Nathanial learned to cook at his mother’s apron strings in Half Moon Bay, he tells me. As a kid, he remembers fishing for cockles with his toes. His mother’s traditional fungee recipe is still at the heart of his signature ‘Antigua’ dish, though somehow I doubt she had it brought to the kitchen by golf buggy.
“What I’m doing here this morning is pretty much what my mom did when I was a kid,” says another chef, Nigel Joseph, of the Hummingbird Restaurant. I watch him assemble salted cod, a ‘chop-up’ of eggplant, okra and spinach, a boiled egg, fresh bread and fried plantains into a Sunday breakfast special — what you might call the Full Caribbean. Just for good measure he adds a few drops of Susie’s Hot Sauce. “I like adding a Caribbean twist to lots of dishes,” he winks.
There’s a similar passion for local produce at OJ’s Bar & Restaurant, a beach shack I head to after sunset, where I hear the waves crashing onto the beach, even if I can no longer see them. Its eponymous owner has decorated the place with conch shells, buoys, driftwood and other flotsam and jetsam. Tucking into buttered garlic shrimp and a main of grilled snapper, I listen to OJ’s tales of 3am starts to scour the fish markets in St John’s for the treasures of the deep — lobster, snapper, barracuda, grouper and the like.
“I was born on this very spot,” he tells me. He’s a dapper gent with a beaming smile beneath a pair of spectacles. “I figured I knew enough about cooking to open a restaurant. So that’s what I did.”
The more of Antigua’s food I sample, it seems, the more there is to eat. I’m amazed to discover, for example, there are dozens of different types of mango grown on the island — ranging from the Julie mango (picked in June and July) to the bellyful mango (because, it’s said, if you eat one, it fills your whole belly).
In St John’s, cruise ship passengers may restrict themselves to the jolly shops, sunglasses huts and rum bars of Radcliff Quay and Heritage Quay, but a more authentic Antigua is found just a stone’s throw away, in the buzzing fruit, vegetable and fish markets downtown.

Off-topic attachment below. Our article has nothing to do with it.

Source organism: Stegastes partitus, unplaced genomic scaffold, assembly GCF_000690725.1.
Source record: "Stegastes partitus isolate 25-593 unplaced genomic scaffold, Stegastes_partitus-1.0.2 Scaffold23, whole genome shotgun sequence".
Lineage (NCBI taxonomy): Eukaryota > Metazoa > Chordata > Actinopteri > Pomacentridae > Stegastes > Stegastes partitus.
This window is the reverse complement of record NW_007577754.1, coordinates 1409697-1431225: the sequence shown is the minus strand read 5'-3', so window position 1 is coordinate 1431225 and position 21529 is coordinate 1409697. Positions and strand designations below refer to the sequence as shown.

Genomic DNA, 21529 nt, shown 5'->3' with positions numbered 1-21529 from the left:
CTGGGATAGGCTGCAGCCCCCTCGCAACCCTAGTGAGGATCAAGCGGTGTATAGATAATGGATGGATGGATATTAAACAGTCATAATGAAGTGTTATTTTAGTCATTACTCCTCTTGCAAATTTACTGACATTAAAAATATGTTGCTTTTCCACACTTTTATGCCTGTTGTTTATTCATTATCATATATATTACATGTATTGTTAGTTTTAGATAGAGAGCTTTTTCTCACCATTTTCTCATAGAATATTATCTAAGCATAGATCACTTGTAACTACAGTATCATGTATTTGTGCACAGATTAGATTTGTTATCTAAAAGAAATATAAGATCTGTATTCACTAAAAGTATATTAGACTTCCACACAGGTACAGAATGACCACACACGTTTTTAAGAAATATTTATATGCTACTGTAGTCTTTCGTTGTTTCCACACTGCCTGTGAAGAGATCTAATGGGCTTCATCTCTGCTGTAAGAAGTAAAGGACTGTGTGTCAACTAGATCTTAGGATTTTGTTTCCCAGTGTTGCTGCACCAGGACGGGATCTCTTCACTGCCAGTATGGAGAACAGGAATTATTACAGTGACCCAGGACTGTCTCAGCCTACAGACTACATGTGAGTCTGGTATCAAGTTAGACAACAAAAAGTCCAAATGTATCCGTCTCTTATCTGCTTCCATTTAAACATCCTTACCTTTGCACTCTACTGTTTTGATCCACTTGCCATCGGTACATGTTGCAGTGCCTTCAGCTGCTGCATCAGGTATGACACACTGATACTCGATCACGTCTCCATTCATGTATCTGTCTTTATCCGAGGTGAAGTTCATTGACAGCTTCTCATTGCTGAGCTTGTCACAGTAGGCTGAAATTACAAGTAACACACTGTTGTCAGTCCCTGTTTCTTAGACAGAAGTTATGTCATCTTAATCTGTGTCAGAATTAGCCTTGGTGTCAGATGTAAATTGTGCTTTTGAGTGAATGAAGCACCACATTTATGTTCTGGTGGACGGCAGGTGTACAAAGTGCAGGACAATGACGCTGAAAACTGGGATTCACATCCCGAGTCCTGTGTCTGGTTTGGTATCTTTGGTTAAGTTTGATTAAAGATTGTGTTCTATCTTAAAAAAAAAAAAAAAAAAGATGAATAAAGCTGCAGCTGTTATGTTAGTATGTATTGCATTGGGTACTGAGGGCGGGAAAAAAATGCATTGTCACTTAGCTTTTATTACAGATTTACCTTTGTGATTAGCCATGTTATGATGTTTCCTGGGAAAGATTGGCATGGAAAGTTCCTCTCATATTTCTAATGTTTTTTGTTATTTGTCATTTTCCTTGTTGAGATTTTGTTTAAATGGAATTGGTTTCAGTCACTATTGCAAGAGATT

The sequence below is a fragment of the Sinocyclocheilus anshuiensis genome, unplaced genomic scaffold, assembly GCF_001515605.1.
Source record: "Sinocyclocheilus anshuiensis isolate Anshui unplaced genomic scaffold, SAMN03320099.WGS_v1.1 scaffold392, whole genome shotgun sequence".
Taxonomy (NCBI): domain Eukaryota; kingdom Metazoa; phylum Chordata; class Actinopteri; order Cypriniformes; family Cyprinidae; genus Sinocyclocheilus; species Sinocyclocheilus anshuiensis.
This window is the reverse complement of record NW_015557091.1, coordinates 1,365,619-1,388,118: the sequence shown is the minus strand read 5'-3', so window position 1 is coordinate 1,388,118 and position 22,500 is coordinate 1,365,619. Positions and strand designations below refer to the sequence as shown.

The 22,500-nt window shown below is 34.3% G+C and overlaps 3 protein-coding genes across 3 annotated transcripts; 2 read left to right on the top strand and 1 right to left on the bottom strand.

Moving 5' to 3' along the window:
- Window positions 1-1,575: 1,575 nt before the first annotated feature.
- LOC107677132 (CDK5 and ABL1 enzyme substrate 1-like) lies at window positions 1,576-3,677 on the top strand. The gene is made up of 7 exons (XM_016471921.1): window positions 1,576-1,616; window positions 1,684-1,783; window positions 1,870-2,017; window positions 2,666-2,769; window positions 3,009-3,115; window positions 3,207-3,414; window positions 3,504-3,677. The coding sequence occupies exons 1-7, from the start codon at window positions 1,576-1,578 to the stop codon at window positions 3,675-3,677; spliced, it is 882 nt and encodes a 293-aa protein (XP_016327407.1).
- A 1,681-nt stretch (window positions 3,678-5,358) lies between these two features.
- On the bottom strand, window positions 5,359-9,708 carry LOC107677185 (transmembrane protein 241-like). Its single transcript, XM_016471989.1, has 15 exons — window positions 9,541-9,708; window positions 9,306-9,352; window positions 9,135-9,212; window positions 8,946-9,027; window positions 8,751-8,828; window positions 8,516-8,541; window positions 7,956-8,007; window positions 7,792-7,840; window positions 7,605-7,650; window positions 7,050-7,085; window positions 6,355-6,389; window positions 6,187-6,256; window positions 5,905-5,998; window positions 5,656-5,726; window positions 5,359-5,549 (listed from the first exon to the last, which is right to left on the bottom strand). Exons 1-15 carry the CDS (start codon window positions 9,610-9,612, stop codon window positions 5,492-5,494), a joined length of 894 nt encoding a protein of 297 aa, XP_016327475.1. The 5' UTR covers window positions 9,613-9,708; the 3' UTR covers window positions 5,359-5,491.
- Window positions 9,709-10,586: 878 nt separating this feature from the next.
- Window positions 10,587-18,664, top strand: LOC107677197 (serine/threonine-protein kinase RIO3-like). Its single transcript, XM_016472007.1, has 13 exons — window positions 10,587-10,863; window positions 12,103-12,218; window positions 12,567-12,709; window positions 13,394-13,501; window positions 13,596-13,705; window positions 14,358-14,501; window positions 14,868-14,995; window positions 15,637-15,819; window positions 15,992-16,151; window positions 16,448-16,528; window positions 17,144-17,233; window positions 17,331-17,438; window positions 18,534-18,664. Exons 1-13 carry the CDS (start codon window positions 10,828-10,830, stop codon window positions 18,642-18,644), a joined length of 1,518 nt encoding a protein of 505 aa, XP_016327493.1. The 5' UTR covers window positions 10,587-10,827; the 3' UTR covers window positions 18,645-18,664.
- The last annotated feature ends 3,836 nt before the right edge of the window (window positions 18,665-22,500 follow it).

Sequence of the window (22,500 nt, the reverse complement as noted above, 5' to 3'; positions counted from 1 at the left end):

Following OJ’s advice, I pick my way through the flurry of knife-wielding vendors, flying scales, crunching bones and buzzing flies of the fish market, asking one buyer whether the snapper is good.
“Depends who’s fixin’ it,” she quips.
I may be in the Caribbean, yet there isn’t a palm tree in sight. Nearby, a surreal statue of Sir Vere Cornwall Bird, the nation’s first prime minister, lords it over the marketplace. Down-at-heel streets are watched over by the twin towers of St John’s Cathedral; nearby, a man sells coconut water from a pick-up truck. On the outskirts of the capital, a cricket game is underway, with teams using a tennis ball covered in Sellotape (to make it as heavy as a proper ball, yet a safer option in light of the lack of protective gear). New buildings, a legacy of Chinese investment, stand next to wooden shacks that are home to hairdressers and vendors selling phone credit and sweets.
On Friday and Saturday evenings it seems every house and shack in the land breaks out a barbecue to grill chicken and ribs amid a cosseting, nighttime warmth. It’s buzzing. And yet, just a few miles away, it feels like lush forests of mango, guava, coconut and mangrove could reclaim the island at any moment. Brightly-coloured geckoes scurry up awnings. An orchestra of frogs and crickets is strangely soothing.
Nature is never very far away in the Caribbean. The next morning at Galley Bay, a small bird lands on the table next to me as I eat my breakfast and eyes up my fruit salad. Walking back to my room, I see a little patch of beach cordoned off — a hawksbill turtle has waddled up overnight and laid her eggs.
Over the years, Antigua & Barbuda has become known as an exclusive escape. Oprah and Eric Clapton each have a holiday home here, as does Giorgio Armani — perched on a bluff where I snorkel every morning. Some of the yachts in English Harbour cost millions. Yet you can spend a week here (flights and transfers included) for less than £1,200 per person.
You don’t have to break the bank venturing beyond the beaches, either. A day trip to Barbuda on a Tropical Adventures catamaran — highlights of which include the 15-mile-long Lewis Beach and a bird sanctuary teeming with balloon-breasted frigates — costs around £80.